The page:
By Joel H. Head, ACC & Joshua Freedman
Each year, the United States experiences $450 billion to $550 billion† in lost productivity due to low employee engagement. Companies have poured millions into programs designed to make people happier and more satisfied at work, but in ten years, employee engagement levels across the U.S. have remained tenaciously static.
What is wrong with this picture?
The approaches to creating engagement have varied from attempting to make the workplace more fun (free food, bring your dog, making work like a game), to being family friendly (on-site day care, flex time), to inclusion strategies (clarify expectations, involve people in decisions), to rewarding performance (time off, more money), to just being nicer at work.
While these sound great (who wouldn’t want free food?), there’s a simple reason these approaches are failing: The majority of current engagement strategies focus on external mechanisms. True engagement comes from the employee’s relationship with the employer and with the work itself. By definition, engagement is an inside job.
Classical vs. Behavioral Economics
We operate in a world governed largely by classical economics: people are presumed to behave rationally. Classical economic theory says that if we pay people for how much they produce, they will produce more. The idea works up to a point; it stumbles due to a basic fact: people do not always behave in a rational way.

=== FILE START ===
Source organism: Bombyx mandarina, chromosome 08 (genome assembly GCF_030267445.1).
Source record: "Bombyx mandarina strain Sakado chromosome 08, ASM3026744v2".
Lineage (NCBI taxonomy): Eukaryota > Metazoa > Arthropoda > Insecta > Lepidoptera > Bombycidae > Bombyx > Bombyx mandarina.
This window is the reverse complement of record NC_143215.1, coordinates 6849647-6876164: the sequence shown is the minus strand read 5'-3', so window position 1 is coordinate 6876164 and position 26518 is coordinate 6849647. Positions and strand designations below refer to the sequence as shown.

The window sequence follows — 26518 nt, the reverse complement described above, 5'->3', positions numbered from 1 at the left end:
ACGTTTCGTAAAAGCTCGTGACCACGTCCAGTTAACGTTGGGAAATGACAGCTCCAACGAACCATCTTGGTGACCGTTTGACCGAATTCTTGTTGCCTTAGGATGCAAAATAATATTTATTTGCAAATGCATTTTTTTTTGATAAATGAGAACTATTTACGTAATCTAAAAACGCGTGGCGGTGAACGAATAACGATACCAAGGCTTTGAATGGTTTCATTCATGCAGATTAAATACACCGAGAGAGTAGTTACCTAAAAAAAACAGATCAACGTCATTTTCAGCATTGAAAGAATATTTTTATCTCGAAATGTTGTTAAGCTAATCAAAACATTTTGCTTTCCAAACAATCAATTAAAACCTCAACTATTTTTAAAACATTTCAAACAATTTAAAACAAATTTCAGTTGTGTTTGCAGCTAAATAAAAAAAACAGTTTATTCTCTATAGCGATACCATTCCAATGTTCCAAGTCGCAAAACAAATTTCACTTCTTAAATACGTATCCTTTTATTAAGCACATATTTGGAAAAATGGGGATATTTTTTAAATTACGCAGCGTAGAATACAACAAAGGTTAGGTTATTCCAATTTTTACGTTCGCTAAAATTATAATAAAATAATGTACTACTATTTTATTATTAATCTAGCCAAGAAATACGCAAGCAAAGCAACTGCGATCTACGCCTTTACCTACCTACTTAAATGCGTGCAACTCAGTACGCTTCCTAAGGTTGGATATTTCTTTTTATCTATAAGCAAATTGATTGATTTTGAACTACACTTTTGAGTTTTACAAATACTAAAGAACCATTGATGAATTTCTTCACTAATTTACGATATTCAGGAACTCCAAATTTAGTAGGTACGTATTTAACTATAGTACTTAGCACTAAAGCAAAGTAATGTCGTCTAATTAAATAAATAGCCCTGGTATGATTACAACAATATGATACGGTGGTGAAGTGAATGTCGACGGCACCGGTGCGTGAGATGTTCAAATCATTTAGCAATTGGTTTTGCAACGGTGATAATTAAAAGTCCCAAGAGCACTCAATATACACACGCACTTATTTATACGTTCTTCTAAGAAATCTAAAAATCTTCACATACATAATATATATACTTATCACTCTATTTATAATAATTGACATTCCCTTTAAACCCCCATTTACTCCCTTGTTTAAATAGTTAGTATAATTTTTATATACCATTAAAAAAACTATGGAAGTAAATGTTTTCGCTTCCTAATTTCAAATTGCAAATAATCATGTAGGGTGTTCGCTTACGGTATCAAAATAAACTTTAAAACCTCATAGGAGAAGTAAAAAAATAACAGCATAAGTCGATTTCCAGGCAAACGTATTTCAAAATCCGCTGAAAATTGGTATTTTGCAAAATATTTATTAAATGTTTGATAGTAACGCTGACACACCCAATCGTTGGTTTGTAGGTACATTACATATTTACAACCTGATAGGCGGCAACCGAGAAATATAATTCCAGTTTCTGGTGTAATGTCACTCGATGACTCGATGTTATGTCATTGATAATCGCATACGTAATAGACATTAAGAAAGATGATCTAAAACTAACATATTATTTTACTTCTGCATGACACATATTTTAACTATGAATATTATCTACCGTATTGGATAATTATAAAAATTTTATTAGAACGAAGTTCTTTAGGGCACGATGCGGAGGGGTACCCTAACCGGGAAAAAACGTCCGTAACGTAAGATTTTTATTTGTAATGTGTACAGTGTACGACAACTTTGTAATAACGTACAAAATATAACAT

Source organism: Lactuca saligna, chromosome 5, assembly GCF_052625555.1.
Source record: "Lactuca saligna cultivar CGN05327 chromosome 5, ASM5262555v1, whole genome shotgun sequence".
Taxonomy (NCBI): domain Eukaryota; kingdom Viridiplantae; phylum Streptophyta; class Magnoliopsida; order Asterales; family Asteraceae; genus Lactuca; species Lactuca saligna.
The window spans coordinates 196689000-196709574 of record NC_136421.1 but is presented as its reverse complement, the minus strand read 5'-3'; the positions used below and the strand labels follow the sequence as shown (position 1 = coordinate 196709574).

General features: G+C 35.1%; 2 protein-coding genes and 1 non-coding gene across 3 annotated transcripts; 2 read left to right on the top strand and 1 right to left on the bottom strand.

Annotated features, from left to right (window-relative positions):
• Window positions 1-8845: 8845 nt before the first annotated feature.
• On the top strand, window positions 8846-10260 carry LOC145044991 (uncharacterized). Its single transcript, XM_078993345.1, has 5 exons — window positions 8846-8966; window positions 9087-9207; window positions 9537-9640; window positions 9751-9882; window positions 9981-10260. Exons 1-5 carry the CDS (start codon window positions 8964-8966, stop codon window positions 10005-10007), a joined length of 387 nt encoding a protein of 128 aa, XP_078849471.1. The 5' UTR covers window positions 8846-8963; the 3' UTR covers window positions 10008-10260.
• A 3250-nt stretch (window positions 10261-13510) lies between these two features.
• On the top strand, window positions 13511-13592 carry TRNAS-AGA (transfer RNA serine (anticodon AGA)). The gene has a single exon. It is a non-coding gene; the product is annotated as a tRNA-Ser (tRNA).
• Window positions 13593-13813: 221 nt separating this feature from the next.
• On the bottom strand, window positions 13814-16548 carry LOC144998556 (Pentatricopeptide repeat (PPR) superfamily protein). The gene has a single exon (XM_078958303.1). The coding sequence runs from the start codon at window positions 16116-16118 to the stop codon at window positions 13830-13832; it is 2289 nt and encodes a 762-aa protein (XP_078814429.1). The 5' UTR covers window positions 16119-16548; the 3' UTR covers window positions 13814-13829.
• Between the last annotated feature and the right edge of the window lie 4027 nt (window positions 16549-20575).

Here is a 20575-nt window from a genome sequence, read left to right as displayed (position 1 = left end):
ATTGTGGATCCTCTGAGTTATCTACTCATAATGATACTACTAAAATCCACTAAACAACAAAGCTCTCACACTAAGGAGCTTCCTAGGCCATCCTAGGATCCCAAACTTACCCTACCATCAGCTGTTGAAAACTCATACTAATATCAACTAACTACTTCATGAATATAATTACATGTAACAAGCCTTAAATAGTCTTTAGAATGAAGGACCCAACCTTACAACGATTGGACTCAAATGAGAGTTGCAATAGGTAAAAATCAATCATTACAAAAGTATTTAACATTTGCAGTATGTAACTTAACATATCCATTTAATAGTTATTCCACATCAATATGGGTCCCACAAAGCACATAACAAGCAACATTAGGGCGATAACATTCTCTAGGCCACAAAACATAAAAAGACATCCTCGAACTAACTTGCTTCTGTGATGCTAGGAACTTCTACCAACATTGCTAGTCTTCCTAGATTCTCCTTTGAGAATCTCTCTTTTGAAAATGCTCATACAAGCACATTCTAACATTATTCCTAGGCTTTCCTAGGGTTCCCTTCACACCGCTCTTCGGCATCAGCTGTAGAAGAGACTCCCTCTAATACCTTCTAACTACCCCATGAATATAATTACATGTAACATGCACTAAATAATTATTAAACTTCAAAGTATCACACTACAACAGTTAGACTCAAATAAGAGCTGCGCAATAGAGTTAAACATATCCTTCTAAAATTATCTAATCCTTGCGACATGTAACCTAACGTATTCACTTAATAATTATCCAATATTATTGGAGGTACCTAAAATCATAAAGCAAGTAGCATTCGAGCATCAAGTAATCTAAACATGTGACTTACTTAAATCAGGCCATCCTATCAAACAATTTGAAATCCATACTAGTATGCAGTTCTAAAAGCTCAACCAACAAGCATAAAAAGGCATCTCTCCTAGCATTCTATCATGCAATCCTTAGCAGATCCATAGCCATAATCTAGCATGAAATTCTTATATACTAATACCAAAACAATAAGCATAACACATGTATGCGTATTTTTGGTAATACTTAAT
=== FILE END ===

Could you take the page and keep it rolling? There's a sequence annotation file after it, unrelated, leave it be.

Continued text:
Rationally, free food and the other perks might sound great. But research has also shown that these benefits can also be viewed as a means to control behavior (makes sense, since that’s the company’s real goal).
The Four Keys to Engagement
What drives deeper motivation? Research by Richard Deci, author of Why We Do What We Do, highlights a few factors for deep motivation:
1) sense of autonomy,
2) feeling of competence,
3) relatedness to the broader work of the organization, and
4) connection to the community of fellow employees.
If material perks are interfering with these factors, then those “motivation schemes” will actually adversely impact desired behavior. The behaviorist approach backfires because it’s actually a way to reduce autonomy (manipulating people), it undermines competence (you don’t earn those benefits through your strengths), there’s no larger meaning, and many corporate benefit programs subtly (or overtly) pit employees against one another.